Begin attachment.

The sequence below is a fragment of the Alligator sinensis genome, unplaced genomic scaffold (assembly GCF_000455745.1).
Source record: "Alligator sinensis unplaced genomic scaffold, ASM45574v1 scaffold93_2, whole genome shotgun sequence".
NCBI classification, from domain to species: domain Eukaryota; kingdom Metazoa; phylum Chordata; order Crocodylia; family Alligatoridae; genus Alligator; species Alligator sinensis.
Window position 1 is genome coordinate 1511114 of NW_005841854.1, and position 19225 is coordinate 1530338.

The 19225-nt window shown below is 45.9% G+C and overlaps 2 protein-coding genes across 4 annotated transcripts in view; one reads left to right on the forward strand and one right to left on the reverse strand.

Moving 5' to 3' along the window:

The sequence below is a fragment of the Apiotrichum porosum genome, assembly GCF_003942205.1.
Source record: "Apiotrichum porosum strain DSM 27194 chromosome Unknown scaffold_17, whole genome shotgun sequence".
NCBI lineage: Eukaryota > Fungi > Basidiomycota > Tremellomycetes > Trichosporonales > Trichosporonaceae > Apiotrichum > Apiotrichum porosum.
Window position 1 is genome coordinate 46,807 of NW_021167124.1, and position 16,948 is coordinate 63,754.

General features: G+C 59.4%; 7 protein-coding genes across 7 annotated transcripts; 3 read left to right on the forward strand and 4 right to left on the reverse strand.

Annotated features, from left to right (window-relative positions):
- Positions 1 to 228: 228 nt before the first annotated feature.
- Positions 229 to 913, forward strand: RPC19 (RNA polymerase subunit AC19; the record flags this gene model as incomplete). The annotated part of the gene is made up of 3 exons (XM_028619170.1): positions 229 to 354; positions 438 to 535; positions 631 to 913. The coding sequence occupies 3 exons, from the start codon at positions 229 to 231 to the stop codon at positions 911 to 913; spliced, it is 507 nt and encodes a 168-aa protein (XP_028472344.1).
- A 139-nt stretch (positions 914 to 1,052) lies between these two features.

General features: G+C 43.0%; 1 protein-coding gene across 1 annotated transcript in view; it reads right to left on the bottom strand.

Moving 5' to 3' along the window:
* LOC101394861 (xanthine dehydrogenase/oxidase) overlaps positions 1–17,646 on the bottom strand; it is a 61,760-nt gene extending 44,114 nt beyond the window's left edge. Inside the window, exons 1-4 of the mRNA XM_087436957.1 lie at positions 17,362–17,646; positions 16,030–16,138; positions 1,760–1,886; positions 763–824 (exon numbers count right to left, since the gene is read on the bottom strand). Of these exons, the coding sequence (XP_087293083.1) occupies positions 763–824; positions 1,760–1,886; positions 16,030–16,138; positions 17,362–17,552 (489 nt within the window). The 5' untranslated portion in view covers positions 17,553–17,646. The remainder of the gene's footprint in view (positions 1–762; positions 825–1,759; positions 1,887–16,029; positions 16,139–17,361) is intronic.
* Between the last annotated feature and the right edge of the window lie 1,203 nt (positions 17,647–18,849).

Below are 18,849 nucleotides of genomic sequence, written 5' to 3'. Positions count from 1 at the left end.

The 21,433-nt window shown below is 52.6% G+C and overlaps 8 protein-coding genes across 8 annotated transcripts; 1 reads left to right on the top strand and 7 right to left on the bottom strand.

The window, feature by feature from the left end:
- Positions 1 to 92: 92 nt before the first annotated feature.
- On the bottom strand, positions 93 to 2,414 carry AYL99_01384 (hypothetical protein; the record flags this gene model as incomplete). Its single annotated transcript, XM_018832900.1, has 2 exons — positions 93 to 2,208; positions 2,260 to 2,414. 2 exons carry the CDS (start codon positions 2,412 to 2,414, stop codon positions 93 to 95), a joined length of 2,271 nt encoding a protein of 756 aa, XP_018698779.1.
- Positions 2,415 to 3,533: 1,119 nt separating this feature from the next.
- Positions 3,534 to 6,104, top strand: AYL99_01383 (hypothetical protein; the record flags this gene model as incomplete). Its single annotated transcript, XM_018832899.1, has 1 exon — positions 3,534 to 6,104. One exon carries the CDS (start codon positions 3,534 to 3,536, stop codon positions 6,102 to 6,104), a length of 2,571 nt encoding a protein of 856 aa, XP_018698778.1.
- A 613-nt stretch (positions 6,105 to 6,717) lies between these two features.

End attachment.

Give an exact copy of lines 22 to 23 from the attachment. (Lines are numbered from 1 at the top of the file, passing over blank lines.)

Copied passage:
The window, feature by feature from the left end:
- Positions 1 to 92: 92 nt before the first annotated feature.